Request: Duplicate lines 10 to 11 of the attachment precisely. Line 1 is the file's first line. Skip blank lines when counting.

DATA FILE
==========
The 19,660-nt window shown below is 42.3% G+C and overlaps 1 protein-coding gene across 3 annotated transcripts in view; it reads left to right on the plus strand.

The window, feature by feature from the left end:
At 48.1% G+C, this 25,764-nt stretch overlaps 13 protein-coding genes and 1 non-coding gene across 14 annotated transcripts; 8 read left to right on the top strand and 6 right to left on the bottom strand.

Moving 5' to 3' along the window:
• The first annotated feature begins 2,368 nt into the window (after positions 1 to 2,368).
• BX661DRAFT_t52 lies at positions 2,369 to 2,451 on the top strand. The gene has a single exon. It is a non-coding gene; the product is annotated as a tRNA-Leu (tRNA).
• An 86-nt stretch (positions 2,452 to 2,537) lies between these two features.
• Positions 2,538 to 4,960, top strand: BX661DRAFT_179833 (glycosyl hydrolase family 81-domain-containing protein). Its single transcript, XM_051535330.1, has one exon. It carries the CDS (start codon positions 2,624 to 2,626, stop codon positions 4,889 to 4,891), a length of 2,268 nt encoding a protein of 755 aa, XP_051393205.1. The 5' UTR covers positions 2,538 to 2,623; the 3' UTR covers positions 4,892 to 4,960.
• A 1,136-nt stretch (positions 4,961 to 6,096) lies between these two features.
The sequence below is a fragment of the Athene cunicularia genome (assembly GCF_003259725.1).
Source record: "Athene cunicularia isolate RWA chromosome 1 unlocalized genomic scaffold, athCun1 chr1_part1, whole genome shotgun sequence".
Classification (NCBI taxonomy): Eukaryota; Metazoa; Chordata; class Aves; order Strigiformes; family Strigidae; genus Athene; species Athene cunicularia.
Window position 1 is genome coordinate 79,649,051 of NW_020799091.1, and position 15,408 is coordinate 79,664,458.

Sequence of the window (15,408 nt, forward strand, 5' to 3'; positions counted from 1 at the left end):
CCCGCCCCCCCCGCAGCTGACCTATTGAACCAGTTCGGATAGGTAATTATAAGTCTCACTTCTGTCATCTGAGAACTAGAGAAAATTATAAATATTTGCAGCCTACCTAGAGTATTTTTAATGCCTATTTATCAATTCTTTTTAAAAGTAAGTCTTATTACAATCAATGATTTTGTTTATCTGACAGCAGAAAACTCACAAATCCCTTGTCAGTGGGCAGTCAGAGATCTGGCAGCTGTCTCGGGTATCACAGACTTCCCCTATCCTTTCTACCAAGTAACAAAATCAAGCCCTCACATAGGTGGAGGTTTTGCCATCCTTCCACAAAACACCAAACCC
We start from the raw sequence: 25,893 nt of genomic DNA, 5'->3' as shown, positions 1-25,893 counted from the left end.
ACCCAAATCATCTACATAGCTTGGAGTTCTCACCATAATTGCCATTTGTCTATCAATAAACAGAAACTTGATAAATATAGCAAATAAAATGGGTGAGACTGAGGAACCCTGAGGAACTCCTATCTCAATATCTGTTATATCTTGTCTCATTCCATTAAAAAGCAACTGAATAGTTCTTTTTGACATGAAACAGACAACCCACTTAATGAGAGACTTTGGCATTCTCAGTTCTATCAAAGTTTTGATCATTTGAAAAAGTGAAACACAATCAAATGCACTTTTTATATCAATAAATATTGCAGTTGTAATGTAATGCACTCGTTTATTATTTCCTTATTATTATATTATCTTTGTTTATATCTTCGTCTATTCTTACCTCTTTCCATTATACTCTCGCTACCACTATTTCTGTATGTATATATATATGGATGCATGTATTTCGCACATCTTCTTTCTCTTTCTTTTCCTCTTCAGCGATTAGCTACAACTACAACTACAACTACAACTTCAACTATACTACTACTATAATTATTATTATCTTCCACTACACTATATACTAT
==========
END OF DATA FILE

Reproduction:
The sequence below is a fragment of the Athene cunicularia genome (assembly GCF_003259725.1).
Source record: "Athene cunicularia isolate RWA chromosome 1 unlocalized genomic scaffold, athCun1 chr1_part1, whole genome shotgun sequence".